Pre- and in-season conditioning important for preventing injuries

Before the start of Major League Baseball’s (MLB) spring training, I heard an interview with White Sox Manager Tony La Russa talking about his concern for pitchers throwing too hard or too fast too soon. I heard similar comments from other teams and coaches in the following days. With the season about one month old, and given the pre-training season comments about taking it slow, I am surprised to read about the number of starting pitchers and relievers already on the disabled list or out for the season, as well as key position players.

Unofficially, I counted 25 starting pitchers and 28 relievers out indefinitely or for the season, and at least 200 players with injuries ranging from 27 indefinite or season ending elbow conditions, 30 shoulder problems, 10 hamstring strains (or 11 if you count Eloy Jiménez from the White Sox’s injury this past weekend) and nine players on the bench with oblique concerns, among others not specified.

I mention this because we’ve experienced such inconsistent weather and temperature swings resulting in games being postponed, cancelled or even held in less than ideal playing conditions making it difficult to hold practice sessions let alone keep players in condition—regardless of whether it is an MLB team or your local Little League team. Furthermore, summer practices already have started for other sports increasing the number of athletes needing to take conditioning precautions in their pre-season and during the in-season.

Through the Orthopaedic Surgery and Sports Medicine Teaching and Research Foundation (OTRF), a nonprofit foundation I founded in 2007, my health performance team and I developed many in-season training and conditioning programs for team and individual sports based upon research and my expertise as an orthopaedic surgeon and sports medicine physician for the past 20 years. They were developed to maintain the benefits of off- and pre-season training in-season because busy game schedules often preclude time to include targeted exercises, especially as the season starts and particularly with inclement spring weather. Proper in-season warm-ups and maintenance training is important for injury prevention. You can download PDF versions of the programs from the OTRF website, at https://www.otrfund.org/sports-performance-programs/.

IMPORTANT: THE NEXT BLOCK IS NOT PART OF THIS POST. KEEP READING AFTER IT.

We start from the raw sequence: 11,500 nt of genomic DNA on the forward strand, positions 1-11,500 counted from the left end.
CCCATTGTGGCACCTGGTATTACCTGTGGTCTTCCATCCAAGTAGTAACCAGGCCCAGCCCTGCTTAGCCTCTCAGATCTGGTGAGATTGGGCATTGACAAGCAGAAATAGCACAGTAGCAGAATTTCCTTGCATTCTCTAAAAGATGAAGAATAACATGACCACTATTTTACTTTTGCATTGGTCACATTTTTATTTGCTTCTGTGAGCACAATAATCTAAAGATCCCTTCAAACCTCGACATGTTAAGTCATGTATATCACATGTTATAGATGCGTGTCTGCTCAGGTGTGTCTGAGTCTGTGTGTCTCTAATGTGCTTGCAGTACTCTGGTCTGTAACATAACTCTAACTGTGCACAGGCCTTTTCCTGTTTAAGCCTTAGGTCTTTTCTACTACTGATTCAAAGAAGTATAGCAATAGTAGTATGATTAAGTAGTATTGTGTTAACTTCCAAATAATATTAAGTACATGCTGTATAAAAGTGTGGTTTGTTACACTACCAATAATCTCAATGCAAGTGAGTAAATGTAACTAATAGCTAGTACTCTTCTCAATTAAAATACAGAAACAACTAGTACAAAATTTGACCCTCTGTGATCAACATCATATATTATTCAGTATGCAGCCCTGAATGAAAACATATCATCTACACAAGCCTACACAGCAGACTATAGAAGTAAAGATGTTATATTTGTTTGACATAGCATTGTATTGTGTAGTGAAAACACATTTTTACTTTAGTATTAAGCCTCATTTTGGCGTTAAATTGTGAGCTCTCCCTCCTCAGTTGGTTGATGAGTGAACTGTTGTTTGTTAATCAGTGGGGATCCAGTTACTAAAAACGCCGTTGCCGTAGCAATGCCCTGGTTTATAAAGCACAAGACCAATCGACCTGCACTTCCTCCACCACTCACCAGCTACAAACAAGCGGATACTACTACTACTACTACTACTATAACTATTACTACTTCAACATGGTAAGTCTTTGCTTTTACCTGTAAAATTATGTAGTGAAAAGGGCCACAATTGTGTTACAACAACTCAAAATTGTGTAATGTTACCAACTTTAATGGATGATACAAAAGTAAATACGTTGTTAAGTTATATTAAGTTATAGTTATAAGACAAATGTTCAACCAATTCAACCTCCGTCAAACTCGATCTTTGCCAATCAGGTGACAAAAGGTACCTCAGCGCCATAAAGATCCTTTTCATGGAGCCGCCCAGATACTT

Additionally, anyone interested in a copy of my interval throwing programs for baseball and softball players, or hitting programs for high school/college volleyball players, email me at contactus@chudikmd.com/. Make sure to specify the age of the athlete(s) and the sport.

Western Springs Office

Wed: 7:30 a.m. to 5:30 p.m.

4700 Gilbert Avenue, Suite 51
Western Springs, Illinois 60558
Phone: 630-324-0402
Fax: 630-920-2382

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Steven Chudik MD Shoulder and Knee Injury Clinic.

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